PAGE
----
PortfolioCAGRStdevBest YearWorst YearMax. DrawdownSharpe RatioSortino Ratio
VFIAX=SP50011.04% 13.34%32.33%-19.61%-19.61% 0.811.23
EEM0.75% 18.90%37.28%-23.94%-32.71% 0.10.15

 


I was referring to international companies in general and not EM specifically. Let's examine the 10 Yr. period directly preceding the start of your backtest. The results are significantly different!

Link

Portfolio 1: Vanguard 500 Index Inv
Portfolio 2: Vanguard Total Intl Stock Index Inv
Portfolio 3: Vanguard Emerging Mkts Stock Idx Inv

US Foreign Returns.JPG

 

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Re: Value of International and Emerging Markets in Asset Allocation? Does it help/ hurt?

Mikes425, 

Agree! All of the sudden people are “throwing the baby out with the bath water”, referring to avoiding International/ EM based on recent past underperformance. Makes me wonder if I should “overload” International/ EM, although to be honest I am NOT that brave.

I have decided to keep my positions in International and EM, probably around 15-20% of my equity allocation. Not a “ton” by any means, but I believe in the concept of “diversification” as well as (eventual) “reversion to the mean”.

Win
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Re: Value of International and Emerging Markets in Asset Allocation? Does it help/ hurt?


@Win1177 wrote:

Mikes425, 

Agree! All of the sudden people are “throwing the baby out with the bath water”, referring to avoiding International/ EM based on recent past underperformance. Makes me wonder if I should “overload” International/ EM, although to be honest I am NOT that brave.

I have decided to keep my positions in International and EM, probably around 15-20% of my equity allocation. Not a “ton” by any means, but I believe in the concept of “diversification” as well as (eventual) “reversion to the mean”.


VT (FTSE all world all cap equity index) = 54% USA + 36% non-USA dev + 10% EM.

Our equities = 50% USA + 32% non-USA dev + 18% EM

Both of us are tilting away from the USA a bit.

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Explorer ○○○

Re: Value of International and Emerging Markets in Asset Allocation? Does it help/ hurt?

I bought a very small amount of T. Rowe Price's International Stock Fund 27 years ago. It's had an annual compound growth rate of 3.15%. I kept it for R&D purposes and laughs. Pundits used to say there was a negative correlation with the U.S. market, so international was a good diversifier. You don't hear that much any more. I think the gurus who keep saying to diversify 10-20% of your portfolio globally are like steers. They just keep trying.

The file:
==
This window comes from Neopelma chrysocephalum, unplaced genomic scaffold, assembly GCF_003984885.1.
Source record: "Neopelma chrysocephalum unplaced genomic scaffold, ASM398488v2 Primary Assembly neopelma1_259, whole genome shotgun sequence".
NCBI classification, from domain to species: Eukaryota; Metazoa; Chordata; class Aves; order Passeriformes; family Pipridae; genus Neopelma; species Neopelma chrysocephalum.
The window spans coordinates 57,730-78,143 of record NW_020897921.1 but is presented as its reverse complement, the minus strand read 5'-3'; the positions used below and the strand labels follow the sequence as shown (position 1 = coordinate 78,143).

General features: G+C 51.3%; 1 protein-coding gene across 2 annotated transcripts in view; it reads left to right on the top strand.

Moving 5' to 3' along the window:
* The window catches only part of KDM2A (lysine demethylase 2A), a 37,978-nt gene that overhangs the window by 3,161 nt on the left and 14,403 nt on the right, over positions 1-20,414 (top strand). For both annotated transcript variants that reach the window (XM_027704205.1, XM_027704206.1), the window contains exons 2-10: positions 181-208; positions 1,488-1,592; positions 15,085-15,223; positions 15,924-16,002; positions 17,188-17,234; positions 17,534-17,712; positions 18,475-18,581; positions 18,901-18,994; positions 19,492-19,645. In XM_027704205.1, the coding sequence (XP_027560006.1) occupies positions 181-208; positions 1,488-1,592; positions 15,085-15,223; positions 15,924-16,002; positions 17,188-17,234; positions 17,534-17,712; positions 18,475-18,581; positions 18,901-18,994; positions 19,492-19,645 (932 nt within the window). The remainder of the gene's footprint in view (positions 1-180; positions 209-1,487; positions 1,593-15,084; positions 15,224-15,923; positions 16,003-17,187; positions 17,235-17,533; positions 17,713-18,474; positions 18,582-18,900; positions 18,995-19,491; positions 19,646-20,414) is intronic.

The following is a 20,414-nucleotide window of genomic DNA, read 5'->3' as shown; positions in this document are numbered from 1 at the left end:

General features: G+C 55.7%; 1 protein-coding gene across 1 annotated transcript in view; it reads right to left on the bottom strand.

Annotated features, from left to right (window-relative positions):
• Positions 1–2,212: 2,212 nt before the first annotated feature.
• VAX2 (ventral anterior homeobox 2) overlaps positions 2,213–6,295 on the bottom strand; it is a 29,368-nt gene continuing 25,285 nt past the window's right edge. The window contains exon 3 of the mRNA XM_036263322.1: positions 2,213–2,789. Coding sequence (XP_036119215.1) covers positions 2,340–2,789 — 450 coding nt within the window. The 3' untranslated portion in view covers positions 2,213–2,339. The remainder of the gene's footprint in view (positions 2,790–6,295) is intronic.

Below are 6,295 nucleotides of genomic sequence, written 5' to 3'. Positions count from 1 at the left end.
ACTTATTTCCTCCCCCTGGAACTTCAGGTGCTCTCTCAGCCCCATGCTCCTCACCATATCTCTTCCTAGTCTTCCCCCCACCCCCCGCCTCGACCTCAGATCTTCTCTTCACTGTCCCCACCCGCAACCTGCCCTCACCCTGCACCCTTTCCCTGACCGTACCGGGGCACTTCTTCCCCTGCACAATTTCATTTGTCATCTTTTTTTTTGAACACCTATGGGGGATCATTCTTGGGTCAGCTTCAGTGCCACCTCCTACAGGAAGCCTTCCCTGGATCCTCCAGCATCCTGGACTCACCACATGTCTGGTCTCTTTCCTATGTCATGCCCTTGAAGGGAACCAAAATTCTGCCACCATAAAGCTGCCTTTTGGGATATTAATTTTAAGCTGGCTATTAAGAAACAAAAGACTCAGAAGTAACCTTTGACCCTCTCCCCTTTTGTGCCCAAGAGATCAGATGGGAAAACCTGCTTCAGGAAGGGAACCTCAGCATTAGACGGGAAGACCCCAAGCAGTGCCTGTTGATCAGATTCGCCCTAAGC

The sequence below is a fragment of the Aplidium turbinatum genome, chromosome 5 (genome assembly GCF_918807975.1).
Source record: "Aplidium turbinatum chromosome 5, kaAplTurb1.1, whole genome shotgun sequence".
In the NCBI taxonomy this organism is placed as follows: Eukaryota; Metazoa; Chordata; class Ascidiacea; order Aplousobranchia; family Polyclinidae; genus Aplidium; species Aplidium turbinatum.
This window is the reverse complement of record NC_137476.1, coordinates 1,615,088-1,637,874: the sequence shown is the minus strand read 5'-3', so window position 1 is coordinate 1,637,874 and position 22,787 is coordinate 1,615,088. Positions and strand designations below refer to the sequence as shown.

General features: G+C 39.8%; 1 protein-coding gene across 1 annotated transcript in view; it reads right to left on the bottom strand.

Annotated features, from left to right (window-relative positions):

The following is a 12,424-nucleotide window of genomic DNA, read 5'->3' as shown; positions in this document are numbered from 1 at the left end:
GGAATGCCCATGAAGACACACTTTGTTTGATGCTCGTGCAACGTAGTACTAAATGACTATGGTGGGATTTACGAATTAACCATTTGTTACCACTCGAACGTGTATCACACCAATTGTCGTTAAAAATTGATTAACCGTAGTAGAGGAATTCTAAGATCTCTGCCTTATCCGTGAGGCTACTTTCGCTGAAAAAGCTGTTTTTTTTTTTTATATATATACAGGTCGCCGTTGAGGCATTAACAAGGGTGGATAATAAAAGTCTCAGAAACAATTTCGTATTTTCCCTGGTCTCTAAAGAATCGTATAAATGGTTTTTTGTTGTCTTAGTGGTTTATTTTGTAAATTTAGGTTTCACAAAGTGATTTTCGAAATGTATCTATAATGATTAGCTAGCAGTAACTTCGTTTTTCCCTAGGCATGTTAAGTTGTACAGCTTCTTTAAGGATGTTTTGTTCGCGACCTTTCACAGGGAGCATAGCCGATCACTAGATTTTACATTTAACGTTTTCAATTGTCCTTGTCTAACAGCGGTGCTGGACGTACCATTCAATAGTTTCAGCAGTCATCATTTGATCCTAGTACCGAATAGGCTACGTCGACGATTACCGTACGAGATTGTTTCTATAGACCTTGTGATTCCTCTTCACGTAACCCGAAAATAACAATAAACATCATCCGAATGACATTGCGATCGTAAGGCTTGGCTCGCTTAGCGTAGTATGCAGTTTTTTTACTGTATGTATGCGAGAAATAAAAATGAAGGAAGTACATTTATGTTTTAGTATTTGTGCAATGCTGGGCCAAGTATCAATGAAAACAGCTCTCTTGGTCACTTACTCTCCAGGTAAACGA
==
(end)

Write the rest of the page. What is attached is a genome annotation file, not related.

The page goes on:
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Participant ○○○

Re: Value of International and Emerging Markets in Asset Allocation? Does it help/ hurt?

 

Right now 16% of our equity allocation is EM.

45% of EM is in China which means 7% of our equity allocation is in Chinese stocks.

In January we will over rebalace equities from 45/55 to 50/50. All EM. The share of EM will go to 26% of equity.

This means our equity allocation will be 12% Chinese stocks and 44% USA stocks.

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Re: Value of International and Emerging Markets in Asset Allocation? Does it help/ hurt?

The argument of diversification sounds correct, but here is a tactical question: We see how bad is COVID 19 for the developed countries. What will happen in India, Pakistan, Latin America, Africa? Are we ready to invest there for diversification?

 

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Explorer ○○○

Re: Value of International and Emerging Markets in Asset Allocation? Does it help/ hurt?

Agree with OP, but part of the issue is with international indexing.  The right active manager can add value.

My large growth international fund MFAPX held up well during the selloff, still 10% 5-year trailing returns, and only 13 standard deviation.  Did better than my U.S. funds.  However, my international index fund (VFWAX) -- atrocious.  Owned for 10 years and have a NEGATIVE return (I've put chunks of money in it at different times, clearly the wrong times).

For me, I've reduced my international exposure overall and increased my active manager component.  While I overweighted international the last 10 years, to the detriment of total return, I am now underweighting it BUT I do not believe it is wise to abandon international. 

There is an undeniable nationalism trend and we are likely to see more divergence in international economic growth in the next 10 years.  Perhaps the U.S. outperforms, but it's also equally possible that we'll do a worse job than other countries digging out of the pandemic and suffer more sluggish growth.

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Re: Value of International and Emerging Markets in Asset Allocation? Does it help/ hurt?

There's some literature that tries to identify an "efficient frontier" in the proportion of one's portfolio that should be held in international (over the long term). https://www.wallstreetphysician.com/international-stock-allocation/

Here's a link to one chart drawn from that genre. https://www.bogleheads.org/wiki/File:US-International.png